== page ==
Creative Sensemaker: What to read, watch and listen to this weekend
A rundown of the books, films, music and more by Tortoise Media, the slow news agency
By Matt d’Ancona
Welcome to the latest Creative Sensemaker from Tortoise Media.
When West Side Story made its Broadway premiere on the night of 26 September 1957, not all the critics were sold on this modern adaptation of Romeo And Juliet, reimagined as gang conflict in the Upper West Side of New York City. But the all-important New York Times, which could make or break a show with a single review, was ecstatic about Leonard Bernstein’s music, Stephen Sondheim’s lyrics, and the choreography of Jerome Robbins.
It’s the original stage version of West Side Story that Steven Spielberg’s dazzling new cinematic take on the musical is a homage to (general release, 10 December), rather than to Robert Wise’s 1961 movie version. Spielberg’s film draws deep on the original well of late 1950s energy: the crackling of juvenile delinquency, bigotry and death, alongside the softer themes of love, friendship and the in-jokes that bind gangs together.
While the core theme of tribal division and its price is more resonant than ever in the age of social media and digital hatred, the new movie is still set in 1958 and does not seek to turn West Side Story into a leaden commentary on the age of Trump, political division, and nativism.
Instead, Spielberg extends a respect to the Latinx cast that was conspicuously lacking in the 1961 version (in which many of the performers, including Wood, wore makeup to darken their skin). As the director told IGN, he also decided not to subtitle any of the Spanish dialogue ‘out of respect for the inclusivity of our intentions to hire a totally Latinx cast to play the Sharks’ boys and girls.’
In similar spirit, Maria’s ‘I Feel Pretty’ is transplanted to Gimbels department store, where the number acquires a new edge, sung by a Puerto Rican girl in a citadel of retail whiteness (where she works as a cleaner).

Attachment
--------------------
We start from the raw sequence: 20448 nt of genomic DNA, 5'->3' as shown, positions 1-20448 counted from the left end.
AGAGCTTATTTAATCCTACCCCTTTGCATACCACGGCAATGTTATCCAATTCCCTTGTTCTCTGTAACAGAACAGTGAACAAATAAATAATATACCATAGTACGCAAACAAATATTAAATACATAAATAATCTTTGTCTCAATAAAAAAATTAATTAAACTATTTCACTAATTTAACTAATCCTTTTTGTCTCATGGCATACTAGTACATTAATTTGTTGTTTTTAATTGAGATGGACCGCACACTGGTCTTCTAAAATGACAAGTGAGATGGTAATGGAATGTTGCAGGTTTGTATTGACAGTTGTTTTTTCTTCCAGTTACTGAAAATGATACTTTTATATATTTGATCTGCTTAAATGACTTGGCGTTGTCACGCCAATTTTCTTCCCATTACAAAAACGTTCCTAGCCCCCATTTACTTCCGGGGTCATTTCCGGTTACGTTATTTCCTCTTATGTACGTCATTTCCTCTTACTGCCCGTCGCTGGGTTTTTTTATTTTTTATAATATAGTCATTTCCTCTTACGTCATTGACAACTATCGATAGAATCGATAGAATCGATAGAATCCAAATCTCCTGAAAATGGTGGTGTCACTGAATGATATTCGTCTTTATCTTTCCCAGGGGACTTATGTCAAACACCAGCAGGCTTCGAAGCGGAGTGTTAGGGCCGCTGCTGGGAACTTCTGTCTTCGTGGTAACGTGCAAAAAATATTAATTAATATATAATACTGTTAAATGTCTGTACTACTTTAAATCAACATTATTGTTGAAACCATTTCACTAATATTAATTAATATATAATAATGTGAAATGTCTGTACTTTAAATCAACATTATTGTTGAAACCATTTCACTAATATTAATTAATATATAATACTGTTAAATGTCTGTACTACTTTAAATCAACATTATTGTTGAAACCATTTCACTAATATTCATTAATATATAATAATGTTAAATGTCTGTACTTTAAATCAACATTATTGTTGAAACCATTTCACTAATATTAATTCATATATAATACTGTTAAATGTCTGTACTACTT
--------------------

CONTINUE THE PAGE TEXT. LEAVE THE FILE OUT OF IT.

Likewise, the character of Anybodys, played by Susan Oakes in the 1961 movie as a tomboy who wants to join the Jets, is clearly transgender in Spielberg’s film, as performed by Iris Menas.
For a director as besotted by genre and film history, it is perhaps most surprising that Spielberg has waited until he is 74 to release a musical. But just as the Indiana Jones movies have revived and updated the great matinee serials of Spielberg’s youth, and Jaws and Jurassic Park reinvented, in their different ways, the monster movie, so West Side Story breathes fresh life into the classic Hollywood musical without descending into mere nostalgia. The modernisation strategy is much less radical than Lin-Manuel Miranda’s in Hamilton and In The Heights (see Creative Sensemaker, 17 June). But it is deft, beautifully executed, and hugely enjoyable.
And what greater tribute than the blessing of Stephen Sondheim? Before his death on 26 November, the giant of American musicals said of Spielberg’s movie: ‘It’s really terrific. Everybody go. You’ll really have a good time. And for those of you who know the show, there’s going to be some real surprises.’
He was right. If a film can, in the words of the song, persuade you that ‘what was just a world is a star’, this one will.